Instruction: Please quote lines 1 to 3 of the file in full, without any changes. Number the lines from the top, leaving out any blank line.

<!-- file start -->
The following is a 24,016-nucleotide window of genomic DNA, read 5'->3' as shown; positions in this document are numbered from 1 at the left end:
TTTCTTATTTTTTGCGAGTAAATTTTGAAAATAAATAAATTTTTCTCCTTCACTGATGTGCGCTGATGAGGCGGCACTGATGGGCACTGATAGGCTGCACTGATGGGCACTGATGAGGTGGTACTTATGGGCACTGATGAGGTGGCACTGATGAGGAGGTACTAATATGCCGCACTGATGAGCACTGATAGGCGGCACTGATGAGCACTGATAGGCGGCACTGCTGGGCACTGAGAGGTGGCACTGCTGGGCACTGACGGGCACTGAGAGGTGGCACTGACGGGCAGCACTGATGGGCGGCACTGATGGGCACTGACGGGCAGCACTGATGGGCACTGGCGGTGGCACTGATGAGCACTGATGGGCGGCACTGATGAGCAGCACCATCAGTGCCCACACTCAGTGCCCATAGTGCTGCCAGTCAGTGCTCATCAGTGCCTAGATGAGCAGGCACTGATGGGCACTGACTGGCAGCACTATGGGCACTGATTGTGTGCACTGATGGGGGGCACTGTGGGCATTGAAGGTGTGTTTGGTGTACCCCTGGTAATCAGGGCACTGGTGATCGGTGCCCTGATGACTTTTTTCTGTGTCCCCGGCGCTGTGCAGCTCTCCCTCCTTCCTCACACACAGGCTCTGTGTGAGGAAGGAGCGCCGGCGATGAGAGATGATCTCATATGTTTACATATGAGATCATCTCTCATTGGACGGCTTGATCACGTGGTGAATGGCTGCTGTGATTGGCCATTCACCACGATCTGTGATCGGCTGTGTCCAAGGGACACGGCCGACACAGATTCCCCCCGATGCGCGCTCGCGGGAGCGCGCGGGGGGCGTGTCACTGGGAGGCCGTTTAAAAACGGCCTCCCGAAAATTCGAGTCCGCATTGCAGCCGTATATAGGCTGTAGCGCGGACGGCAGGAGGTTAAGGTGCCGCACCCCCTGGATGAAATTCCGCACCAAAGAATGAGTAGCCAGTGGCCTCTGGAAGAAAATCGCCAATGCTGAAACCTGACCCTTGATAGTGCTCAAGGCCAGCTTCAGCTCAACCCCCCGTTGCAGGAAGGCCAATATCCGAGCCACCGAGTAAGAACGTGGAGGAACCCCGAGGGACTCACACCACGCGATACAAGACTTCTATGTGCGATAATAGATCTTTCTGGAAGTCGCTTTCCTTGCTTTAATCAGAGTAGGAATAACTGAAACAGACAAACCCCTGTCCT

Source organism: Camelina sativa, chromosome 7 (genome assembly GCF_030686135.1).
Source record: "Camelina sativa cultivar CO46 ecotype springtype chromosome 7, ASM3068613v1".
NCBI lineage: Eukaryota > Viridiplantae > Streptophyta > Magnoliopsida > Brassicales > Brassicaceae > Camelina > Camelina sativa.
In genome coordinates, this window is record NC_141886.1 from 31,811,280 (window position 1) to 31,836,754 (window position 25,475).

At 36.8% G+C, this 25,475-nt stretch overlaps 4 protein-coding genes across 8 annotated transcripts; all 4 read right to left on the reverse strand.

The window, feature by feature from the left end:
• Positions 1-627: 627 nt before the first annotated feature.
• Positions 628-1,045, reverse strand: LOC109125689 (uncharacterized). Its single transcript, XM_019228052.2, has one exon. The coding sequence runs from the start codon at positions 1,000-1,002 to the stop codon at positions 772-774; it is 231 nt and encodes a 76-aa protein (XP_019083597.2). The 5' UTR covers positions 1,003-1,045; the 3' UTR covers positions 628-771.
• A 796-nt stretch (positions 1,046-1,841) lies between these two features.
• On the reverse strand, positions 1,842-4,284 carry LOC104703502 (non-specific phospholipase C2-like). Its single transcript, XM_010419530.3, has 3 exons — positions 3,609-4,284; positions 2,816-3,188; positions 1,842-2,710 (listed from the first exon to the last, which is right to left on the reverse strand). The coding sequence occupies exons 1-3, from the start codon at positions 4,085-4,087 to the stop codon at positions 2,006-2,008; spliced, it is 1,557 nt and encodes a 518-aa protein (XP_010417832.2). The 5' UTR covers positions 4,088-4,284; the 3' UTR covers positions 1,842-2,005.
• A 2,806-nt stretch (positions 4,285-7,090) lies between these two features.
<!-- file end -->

The following is a 24,016-nucleotide window of genomic DNA, read 5'->3' as shown; positions in this document are numbered from 1 at the left end:
TTTCTTATTTTTTGCGAGTAAATTTTGAAAATAAATAAATTTTTCTCCTTCACTGATGTGCGCTGATGAGGCGGCACTGATGGGCACTGATAGGCTGCACTGATGGGCACTGATGAGGTGGTACTTATGGGCACTGATGAGGTGGCACTGATGAGGAGGTACTAATATGCCGCACTGATGAGCACTGATAGGCGGCACTGATGAGCACTGATAGGCGGCACTGCTGGGCACTGAGAGGTGGCACTGCTGGGCACTGACGGGCACTGAGAGGTGGCACTGACGGGCAGCACTGATGGGCGGCACTGATGGGCACTGACGGGCAGCACTGATGGGCACTGGCGGTGGCACTGATGAGCACTGATGGGCGGCACTGATGAGCAGCACCATCAGTGCCCACACTCAGTGCCCATAGTGCTGCCAGTCAGTGCTCATCAGTGCCTAGATGAGCAGGCACTGATGGGCACTGACTGGCAGCACTATGGGCACTGATTGTGTGCACTGATGGGGGGCACTGTGGGCATTGAAGGTGTGTTTGGTGTACCCCTGGTAATCAGGGCACTGGTGATCGGTGCCCTGATGACTTTTTTCTGTGTCCCCGGCGCTGTGCAGCTCTCCCTCCTTCCTCACACACAGGCTCTGTGTGAGGAAGGAGCGCCGGCGATGAGAGATGATCTCATATGTTTACATATGAGATCATCTCTCATTGGACGGCTTGATCACGTGGTGAATGGCTGCTGTGATTGGCCATTCACCACGATCTGTGATCGGCTGTGTCCAAGGGACACGGCCGACACAGATTCCCCCCGATGCGCGCTCGCGGGAGCGCGCGGGGGGCGTGTCACTGGGAGGCCGTTTAAAAACGGCCTCCCGAAAATTCGAGTCCGCATTGCAGCCGTATATAGGCTGTAGCGCGGACGGCAGGAGGTTAAGGTGCCGCACCCCCTGGATGAAATTCCGCACCAAAGAATGAGTAGCCAGTGGCCTCTGGAAGAAAATCGCCAATGCTGAAACCTGACCCTTGATAGTGCTCAAGGCCAGCTTCAGCTCAACCCCCCGTTGCAGGAAGGCCAATATCCGAGCCACCGAGTAAGAACGTGGAGGAACCCCGAGGGACTCACACCACGCGATACAAGACTTCTATGTGCGATAATAGATCTTTCTGGAAGTCGCTTTCCTTGCTTTAATCAGAGTAGGAATAACTGAAACAGACAAACCCCTGTCCT

Source organism: Camelina sativa, chromosome 7 (genome assembly GCF_030686135.1).